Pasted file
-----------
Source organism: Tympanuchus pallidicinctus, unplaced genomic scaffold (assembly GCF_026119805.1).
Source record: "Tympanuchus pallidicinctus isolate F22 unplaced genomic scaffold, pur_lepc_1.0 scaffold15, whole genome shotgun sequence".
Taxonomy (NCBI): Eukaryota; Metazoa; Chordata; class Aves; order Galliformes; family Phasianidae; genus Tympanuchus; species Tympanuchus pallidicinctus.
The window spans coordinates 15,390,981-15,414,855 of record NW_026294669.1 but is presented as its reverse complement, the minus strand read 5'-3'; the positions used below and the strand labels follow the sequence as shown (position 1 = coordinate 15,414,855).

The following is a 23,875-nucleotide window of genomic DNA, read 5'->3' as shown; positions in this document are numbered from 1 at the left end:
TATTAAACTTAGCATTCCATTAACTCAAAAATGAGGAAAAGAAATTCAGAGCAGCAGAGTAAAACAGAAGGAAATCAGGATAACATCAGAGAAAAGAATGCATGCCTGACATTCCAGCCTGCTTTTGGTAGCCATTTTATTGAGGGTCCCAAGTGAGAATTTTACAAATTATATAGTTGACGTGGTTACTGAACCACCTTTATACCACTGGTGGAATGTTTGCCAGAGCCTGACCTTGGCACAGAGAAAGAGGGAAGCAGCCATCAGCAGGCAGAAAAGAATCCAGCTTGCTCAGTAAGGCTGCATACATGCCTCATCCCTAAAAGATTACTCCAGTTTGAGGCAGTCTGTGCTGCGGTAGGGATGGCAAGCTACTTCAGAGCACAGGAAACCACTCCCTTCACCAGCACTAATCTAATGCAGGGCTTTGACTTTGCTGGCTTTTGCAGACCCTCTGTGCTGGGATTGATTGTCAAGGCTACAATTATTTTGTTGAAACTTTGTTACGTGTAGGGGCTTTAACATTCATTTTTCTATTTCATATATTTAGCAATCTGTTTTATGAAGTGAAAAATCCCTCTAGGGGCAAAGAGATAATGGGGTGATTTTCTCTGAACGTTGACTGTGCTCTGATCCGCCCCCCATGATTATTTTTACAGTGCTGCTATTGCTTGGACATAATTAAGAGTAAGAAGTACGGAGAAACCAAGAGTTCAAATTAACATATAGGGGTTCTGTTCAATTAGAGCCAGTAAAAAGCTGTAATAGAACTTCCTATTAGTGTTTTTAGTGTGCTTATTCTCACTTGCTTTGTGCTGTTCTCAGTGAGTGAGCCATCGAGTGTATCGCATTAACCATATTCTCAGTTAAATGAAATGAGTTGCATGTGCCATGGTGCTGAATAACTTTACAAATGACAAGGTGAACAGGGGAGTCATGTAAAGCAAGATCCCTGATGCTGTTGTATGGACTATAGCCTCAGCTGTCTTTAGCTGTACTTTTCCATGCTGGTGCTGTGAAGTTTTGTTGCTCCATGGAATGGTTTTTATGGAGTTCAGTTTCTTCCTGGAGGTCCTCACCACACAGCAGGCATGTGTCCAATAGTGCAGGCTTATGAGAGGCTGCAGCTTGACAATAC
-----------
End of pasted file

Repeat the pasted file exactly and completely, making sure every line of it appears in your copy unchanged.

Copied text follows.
Source organism: Tympanuchus pallidicinctus, unplaced genomic scaffold (assembly GCF_026119805.1).
Source record: "Tympanuchus pallidicinctus isolate F22 unplaced genomic scaffold, pur_lepc_1.0 scaffold15, whole genome shotgun sequence".
Taxonomy (NCBI): Eukaryota; Metazoa; Chordata; class Aves; order Galliformes; family Phasianidae; genus Tympanuchus; species Tympanuchus pallidicinctus.
The window spans coordinates 15,390,981-15,414,855 of record NW_026294669.1 but is presented as its reverse complement, the minus strand read 5'-3'; the positions used below and the strand labels follow the sequence as shown (position 1 = coordinate 15,414,855).

The following is a 23,875-nucleotide window of genomic DNA, read 5'->3' as shown; positions in this document are numbered from 1 at the left end:
TATTAAACTTAGCATTCCATTAACTCAAAAATGAGGAAAAGAAATTCAGAGCAGCAGAGTAAAACAGAAGGAAATCAGGATAACATCAGAGAAAAGAATGCATGCCTGACATTCCAGCCTGCTTTTGGTAGCCATTTTATTGAGGGTCCCAAGTGAGAATTTTACAAATTATATAGTTGACGTGGTTACTGAACCACCTTTATACCACTGGTGGAATGTTTGCCAGAGCCTGACCTTGGCACAGAGAAAGAGGGAAGCAGCCATCAGCAGGCAGAAAAGAATCCAGCTTGCTCAGTAAGGCTGCATACATGCCTCATCCCTAAAAGATTACTCCAGTTTGAGGCAGTCTGTGCTGCGGTAGGGATGGCAAGCTACTTCAGAGCACAGGAAACCACTCCCTTCACCAGCACTAATCTAATGCAGGGCTTTGACTTTGCTGGCTTTTGCAGACCCTCTGTGCTGGGATTGATTGTCAAGGCTACAATTATTTTGTTGAAACTTTGTTACGTGTAGGGGCTTTAACATTCATTTTTCTATTTCATATATTTAGCAATCTGTTTTATGAAGTGAAAAATCCCTCTAGGGGCAAAGAGATAATGGGGTGATTTTCTCTGAACGTTGACTGTGCTCTGATCCGCCCCCCATGATTATTTTTACAGTGCTGCTATTGCTTGGACATAATTAAGAGTAAGAAGTACGGAGAAACCAAGAGTTCAAATTAACATATAGGGGTTCTGTTCAATTAGAGCCAGTAAAAAGCTGTAATAGAACTTCCTATTAGTGTTTTTAGTGTGCTTATTCTCACTTGCTTTGTGCTGTTCTCAGTGAGTGAGCCATCGAGTGTATCGCATTAACCATATTCTCAGTTAAATGAAATGAGTTGCATGTGCCATGGTGCTGAATAACTTTACAAATGACAAGGTGAACAGGGGAGTCATGTAAAGCAAGATCCCTGATGCTGTTGTATGGACTATAGCCTCAGCTGTCTTTAGCTGTACTTTTCCATGCTGGTGCTGTGAAGTTTTGTTGCTCCATGGAATGGTTTTTATGGAGTTCAGTTTCTTCCTGGAGGTCCTCACCACACAGCAGGCATGTGTCCAATAGTGCAGGCTTATGAGAGGCTGCAGCTTGACAATAC